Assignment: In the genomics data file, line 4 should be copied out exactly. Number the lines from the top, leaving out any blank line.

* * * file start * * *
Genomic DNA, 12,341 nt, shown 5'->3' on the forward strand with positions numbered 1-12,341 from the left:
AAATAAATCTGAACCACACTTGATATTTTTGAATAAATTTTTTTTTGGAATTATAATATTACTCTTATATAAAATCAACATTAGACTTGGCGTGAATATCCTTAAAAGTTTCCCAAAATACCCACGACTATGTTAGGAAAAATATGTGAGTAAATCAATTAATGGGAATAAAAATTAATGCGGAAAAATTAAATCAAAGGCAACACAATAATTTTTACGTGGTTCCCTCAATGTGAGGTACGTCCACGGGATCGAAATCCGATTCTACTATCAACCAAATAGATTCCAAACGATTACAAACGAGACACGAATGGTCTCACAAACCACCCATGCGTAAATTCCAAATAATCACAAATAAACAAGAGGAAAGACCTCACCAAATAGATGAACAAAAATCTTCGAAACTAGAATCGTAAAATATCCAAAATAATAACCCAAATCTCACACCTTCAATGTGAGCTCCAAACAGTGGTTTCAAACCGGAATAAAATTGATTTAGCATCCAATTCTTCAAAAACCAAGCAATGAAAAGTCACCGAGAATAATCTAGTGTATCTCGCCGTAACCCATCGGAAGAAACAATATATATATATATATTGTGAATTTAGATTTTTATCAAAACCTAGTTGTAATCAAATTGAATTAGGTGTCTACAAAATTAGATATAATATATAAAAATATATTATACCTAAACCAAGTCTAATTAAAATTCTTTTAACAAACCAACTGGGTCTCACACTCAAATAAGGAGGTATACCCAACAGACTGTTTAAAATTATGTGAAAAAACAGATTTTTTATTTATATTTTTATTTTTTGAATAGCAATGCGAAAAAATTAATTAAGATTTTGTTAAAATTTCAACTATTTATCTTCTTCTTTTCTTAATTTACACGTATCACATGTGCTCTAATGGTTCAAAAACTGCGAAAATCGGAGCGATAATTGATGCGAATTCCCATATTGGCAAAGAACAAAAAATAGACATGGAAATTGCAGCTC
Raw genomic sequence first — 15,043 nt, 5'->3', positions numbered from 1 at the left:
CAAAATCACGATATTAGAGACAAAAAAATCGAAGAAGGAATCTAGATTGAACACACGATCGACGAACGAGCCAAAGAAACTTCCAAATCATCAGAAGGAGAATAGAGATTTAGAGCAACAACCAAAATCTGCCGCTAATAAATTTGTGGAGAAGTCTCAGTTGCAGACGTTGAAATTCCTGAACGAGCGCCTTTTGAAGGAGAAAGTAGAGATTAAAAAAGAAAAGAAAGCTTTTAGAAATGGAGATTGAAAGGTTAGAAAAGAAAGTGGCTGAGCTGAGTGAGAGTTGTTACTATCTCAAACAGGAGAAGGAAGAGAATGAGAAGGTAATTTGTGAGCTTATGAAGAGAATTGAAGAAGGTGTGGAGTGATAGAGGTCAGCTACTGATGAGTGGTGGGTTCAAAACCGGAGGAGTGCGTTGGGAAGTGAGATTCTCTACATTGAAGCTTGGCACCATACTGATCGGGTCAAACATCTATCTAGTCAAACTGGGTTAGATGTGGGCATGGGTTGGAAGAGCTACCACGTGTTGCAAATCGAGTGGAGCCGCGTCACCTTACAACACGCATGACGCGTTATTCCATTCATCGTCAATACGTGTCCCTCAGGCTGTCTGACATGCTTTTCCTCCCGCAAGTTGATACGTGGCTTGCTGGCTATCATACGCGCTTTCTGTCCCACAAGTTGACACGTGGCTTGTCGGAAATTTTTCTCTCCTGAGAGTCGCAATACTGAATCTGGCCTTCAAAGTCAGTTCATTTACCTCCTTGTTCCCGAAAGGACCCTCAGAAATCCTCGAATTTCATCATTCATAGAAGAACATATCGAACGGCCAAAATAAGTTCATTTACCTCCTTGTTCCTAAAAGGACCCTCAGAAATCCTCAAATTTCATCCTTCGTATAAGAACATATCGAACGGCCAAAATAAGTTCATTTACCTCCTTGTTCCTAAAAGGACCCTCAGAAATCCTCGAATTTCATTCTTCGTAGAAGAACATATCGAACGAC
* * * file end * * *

CAAAATCACGATATTAGAGACAAAAAAATCGAAGAAGGAATCTAGATTGAACACACGATCGACGAACGAGCCAAAGAAACTTCCAAATCATCAGAAGGAGAATAGAGATTTAGAGCAACAACCAAAATCTGCCGCTAATAAATTTGTGGAGAAGTCTCAGTTGCAGACGTTGAAATTCCTGAACGAGCGCCTTTTGAAGGAGAAAGTAGAGATTAAAAAAGAAAAGAAAGCTTTTAGAAATGGAGATTGAAAGGTTAGAAAAGAAAGTGGCTGAGCTGAGTGAGAGTTGTTACTATCTCAAACAGGAGAAGGAAGAGAATGAGAAGGTAATTTGTGAGCTTATGAAGAGAATTGAAGAAGGTGTGGAGTGATAGAGGTCAGCTACTGATGAGTGGTGGGTTCAAAACCGGAGGAGTGCGTTGGGAAGTGAGATTCTCTACATTGAAGCTTGGCACCATACTGATCGGGTCAAACATCTATCTAGTCAAACTGGGTTAGATGTGGGCATGGGTTGGAAGAGCTACCACGTGTTGCAAATCGAGTGGAGCCGCGTCACCTTACAACACGCATGACGCGTTATTCCATTCATCGTCAATACGTGTCCCTCAGGCTGTCTGACATGCTTTTCCTCCCGCAAGTTGATACGTGGCTTGCTGGCTATCATACGCGCTTTCTGTCCCACAAGTTGACACGTGGCTTGTCGGAAATTTTTCTCTCCTGAGAGTCGCAATACTGAATCTGGCCTTCAAAGTCAGTTCATTTACCTCCTTGTTCCCGAAAGGACCCTCAGAAATCCTCGAATTTCATCATTCATAGAAGAACATATCGAACGGCCAAAATAAGTTCATTTACCTCCTTGTTCCTAAAAGGACCCTCAGAAATCCTCAAATTTCATCCTTCGTATAAGAACATATCGAACGGCCAAAATAAGTTCATTTACCTCCTTGTTCCTAAAAGGACCCTCAGAAATCCTCGAATTTCATTCTTCGTAGAAGAACATATCGAACGAC